Racing: A perfect owner goal

The untold stories in a year of buried treasure: LORD HOWARD DE WALDEN
In racing it is the owner who starts, and keeps, the ball rolling. And at the Derby meeting at Epsom in June one of the sport's elder statesmen reached a remarkable milestone. At the end of the afternoon on which Shatoush edged out Bahr in the Oaks a three-year-old called Dower House became the 600th winner for Lord Howard de Walden in his 50th year of ownership.

The race, the Vodaphone Paging Handicap, was not one of the meeting's showpieces and took place at an hour when many were already heading home. But the stage was the right one: the scene of Lord Howard's greatest triumph, his 1985 Derby with Slip Anchor.

To take half a century to knock up six centuries of winners - the first was the two-year-old Jailbird at Chepstow in 1949 - might seem Boycottesque by the standards of those who spend profligately and number their broodmares and horses in training by the hundred.

Indeed, Lord Howard once described himself as a dinosaur, meaning that he represented a dying species, the old-style English aristocratic owner- breeder whose decline has been accelerated by upsurge of the petro-dollar. And he is right to admit that he, and others like him, can no longer compete horse for horse on the racecourse with the Dubaian and Saudi legions. But in terms of quality his breeding operation, based at Plantation Stud near Newmarket, need defer to none. Names like Amerigo, Oncidium, Magic Flute, Parmelia, Kris, Diesis, Paean, Lanzarote, Shavian, Slip Anchor, Pursuit of Love, Grand Lodge and Catchascatchcan testify to that.

Lord Howard's pale apricot silks are among the most famous and best- regarded in British racing. He inherited them from his father, the eighth baron, whose best horse was Zinfandel, winner of the Coronation Cup in 1904 and the Ascot Gold Cup a year later. The colour was the one that a family friend, the artist Augustus John, considered would show up best against a green racetrack.

The 86-year-old former Jockey Club senior steward's first broodmare was Silvery Moon, bought as an in-foal five-year-old at the 1948 Newmarket December sales for 6,800 guineas. She became grand-dam of one of Lord Howard's first famous horses, the Coronation Cup winner Oncidium, and is three-greats grandmother of the latest of his top-level winners, this year's Yorkshire Oaks heroine Catchascatchcan.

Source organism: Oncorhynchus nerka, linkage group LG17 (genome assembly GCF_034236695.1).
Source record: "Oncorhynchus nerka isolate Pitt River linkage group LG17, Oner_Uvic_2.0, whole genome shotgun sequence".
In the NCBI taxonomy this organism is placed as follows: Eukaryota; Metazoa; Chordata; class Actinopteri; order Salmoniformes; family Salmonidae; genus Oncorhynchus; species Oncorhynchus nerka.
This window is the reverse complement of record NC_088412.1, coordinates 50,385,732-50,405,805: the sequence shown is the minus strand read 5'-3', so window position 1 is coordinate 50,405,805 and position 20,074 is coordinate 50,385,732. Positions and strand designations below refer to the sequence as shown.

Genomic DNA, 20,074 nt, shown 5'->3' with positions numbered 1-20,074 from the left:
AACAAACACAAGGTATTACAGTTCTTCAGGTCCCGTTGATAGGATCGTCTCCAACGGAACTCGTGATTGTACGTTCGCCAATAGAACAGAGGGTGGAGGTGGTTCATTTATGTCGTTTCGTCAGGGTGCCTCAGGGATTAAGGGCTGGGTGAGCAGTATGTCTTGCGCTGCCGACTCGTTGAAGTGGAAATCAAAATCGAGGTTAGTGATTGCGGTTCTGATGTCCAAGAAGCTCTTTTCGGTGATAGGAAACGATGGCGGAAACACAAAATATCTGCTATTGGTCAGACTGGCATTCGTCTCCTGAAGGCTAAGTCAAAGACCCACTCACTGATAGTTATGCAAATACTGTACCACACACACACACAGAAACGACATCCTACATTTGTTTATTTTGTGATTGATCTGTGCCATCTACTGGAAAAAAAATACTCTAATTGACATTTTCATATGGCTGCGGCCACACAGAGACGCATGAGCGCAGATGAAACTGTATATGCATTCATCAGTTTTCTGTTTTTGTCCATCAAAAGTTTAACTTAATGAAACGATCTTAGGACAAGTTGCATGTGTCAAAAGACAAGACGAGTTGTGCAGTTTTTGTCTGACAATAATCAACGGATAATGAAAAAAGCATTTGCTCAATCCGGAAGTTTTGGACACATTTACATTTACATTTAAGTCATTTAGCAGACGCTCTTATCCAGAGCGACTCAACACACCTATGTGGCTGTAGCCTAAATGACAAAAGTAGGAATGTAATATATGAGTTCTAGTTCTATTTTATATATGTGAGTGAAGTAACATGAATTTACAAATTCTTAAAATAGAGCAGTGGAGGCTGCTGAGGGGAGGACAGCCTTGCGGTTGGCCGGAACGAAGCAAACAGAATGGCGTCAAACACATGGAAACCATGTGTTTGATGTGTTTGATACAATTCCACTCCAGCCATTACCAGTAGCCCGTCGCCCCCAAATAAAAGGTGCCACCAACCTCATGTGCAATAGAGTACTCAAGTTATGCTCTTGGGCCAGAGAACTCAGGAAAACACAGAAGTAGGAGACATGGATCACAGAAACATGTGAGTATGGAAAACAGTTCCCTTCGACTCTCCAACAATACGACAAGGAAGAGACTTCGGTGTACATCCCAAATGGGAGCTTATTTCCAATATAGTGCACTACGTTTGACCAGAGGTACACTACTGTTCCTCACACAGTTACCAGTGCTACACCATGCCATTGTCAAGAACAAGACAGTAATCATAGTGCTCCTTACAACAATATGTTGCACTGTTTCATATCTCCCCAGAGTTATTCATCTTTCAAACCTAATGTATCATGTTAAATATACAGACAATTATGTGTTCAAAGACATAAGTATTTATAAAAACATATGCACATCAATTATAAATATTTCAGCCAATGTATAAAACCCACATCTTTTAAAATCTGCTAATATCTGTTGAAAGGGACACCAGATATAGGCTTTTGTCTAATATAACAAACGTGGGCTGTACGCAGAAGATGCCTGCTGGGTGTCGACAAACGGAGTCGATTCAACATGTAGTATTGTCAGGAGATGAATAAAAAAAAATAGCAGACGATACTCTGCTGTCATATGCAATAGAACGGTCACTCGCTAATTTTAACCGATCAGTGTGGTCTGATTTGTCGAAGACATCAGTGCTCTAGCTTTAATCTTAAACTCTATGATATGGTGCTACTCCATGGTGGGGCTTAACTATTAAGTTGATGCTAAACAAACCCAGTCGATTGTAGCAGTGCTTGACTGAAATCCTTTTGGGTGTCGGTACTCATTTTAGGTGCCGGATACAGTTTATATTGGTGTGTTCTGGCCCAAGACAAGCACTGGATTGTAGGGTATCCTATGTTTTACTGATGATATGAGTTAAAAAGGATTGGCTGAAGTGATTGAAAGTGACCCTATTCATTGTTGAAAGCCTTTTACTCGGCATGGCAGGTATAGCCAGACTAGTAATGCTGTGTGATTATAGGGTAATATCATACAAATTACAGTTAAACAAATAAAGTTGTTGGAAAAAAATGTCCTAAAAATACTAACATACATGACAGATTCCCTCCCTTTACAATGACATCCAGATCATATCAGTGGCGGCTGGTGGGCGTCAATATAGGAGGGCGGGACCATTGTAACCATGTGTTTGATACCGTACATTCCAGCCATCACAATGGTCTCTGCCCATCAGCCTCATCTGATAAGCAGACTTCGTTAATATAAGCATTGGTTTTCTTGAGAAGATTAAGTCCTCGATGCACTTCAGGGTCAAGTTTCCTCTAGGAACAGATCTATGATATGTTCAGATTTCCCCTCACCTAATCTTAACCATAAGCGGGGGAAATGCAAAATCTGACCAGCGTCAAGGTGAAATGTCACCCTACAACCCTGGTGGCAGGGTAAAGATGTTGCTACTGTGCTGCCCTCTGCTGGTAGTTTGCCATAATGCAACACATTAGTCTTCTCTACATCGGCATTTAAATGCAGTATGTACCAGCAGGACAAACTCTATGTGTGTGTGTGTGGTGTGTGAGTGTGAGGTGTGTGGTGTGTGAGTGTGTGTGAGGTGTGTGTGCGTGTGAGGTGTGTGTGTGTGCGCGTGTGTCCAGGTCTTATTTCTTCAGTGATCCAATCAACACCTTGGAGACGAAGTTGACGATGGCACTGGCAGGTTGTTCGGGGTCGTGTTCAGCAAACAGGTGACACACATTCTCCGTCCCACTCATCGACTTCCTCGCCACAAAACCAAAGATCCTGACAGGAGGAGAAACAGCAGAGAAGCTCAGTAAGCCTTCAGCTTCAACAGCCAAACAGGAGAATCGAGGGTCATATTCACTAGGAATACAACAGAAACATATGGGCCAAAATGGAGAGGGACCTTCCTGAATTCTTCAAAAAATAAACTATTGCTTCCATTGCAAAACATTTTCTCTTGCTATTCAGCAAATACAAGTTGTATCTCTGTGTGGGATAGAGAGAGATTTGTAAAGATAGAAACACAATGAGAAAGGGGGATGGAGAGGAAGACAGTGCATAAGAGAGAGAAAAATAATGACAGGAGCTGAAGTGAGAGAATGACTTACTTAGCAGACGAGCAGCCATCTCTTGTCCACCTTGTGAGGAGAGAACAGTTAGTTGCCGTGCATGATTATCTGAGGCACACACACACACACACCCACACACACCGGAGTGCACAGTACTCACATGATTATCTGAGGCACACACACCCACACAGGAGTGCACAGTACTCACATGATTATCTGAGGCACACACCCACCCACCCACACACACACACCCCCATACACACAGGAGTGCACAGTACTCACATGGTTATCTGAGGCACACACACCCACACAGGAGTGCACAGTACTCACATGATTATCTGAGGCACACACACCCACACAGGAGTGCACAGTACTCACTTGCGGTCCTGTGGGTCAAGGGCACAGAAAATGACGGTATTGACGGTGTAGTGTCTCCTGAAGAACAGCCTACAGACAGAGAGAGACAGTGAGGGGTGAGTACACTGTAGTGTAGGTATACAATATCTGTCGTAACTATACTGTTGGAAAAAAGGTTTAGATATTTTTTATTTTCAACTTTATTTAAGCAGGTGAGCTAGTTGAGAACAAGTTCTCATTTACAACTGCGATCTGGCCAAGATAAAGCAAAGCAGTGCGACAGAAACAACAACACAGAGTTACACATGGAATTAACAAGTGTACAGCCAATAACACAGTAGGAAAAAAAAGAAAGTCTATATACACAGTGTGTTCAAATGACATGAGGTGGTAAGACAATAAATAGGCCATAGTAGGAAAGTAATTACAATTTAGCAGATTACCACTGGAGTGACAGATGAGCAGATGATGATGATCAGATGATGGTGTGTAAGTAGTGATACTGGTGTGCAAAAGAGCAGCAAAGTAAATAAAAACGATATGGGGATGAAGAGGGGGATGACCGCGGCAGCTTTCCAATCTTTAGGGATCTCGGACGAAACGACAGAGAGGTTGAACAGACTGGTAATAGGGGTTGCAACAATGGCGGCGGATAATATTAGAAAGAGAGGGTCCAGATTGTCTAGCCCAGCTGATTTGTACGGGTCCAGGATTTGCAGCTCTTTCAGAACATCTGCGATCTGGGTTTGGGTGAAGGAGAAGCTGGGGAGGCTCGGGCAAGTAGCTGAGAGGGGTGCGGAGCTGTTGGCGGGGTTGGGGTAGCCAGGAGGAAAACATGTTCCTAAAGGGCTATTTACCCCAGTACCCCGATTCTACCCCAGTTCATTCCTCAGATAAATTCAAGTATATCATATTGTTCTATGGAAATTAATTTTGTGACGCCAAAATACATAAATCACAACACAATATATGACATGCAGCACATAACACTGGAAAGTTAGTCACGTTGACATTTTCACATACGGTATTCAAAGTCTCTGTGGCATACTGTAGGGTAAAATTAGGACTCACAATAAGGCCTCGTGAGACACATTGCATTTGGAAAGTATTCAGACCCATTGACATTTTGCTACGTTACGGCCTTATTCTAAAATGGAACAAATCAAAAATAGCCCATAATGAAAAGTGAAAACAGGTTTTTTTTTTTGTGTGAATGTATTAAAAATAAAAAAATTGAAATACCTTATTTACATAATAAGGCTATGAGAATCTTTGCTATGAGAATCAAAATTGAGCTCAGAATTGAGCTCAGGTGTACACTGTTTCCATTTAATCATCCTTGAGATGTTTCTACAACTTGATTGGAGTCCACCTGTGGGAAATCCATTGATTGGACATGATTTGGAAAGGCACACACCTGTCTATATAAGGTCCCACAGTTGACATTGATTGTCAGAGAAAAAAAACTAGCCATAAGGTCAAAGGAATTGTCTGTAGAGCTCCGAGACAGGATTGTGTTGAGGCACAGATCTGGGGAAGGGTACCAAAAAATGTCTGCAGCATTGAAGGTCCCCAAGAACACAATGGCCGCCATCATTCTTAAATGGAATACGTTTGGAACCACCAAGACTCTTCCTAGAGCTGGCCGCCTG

When Lord Howard added Thornton Stud in Yorkshire to his breeding operation he acquired with it a mare, Soft Angels, who turned out to be even more significant and influential than Silvery Moon.

Had Soft Angels' first two foals, both fillies, not died young their very inferior half-sister Doubly Sure would not have been retained. Easily the worst of the Plantation broodmare band at the time, she was sent twice to a cheap, unproven local stallion and proceeded to produce the champion miler Kris and the high-class two-year-old Diesis, both subsequently exceptional sires.

The Holy Grail for any owner-breeder is a Classic, particularly a Derby, but for many years it seemed that luck in that department was not on the family's side. Back in 1903 Zinfandel might have won but for a now-defunct rule that barred him from running because of the death of the man who entered him. Oncidium had the ability to win his Derby, but declined to do his best on the big day. Kris chose the 2,000 Guineas as one of his only two defeats in 16 races.

The quest for Classic glory finally ended courtesy of Slip Anchor. The colt never won again, but no matter, the luck had held long enough. It did, however, appear to revert four years ago, when Grand Lodge was beaten about an inch in the 2,000 Guineas.

Among the products of Lord Howard's 19-strong broodmare band carrying hopes for top honours next year are the Arazi colt Initiative, a half-brother to Pursuit of Love; Spry, by Suave Dancer out of a half- sister to Slip Anchor; and Purse, a Pursuit of Love half-sister to Dower House. The score is 609, and counting.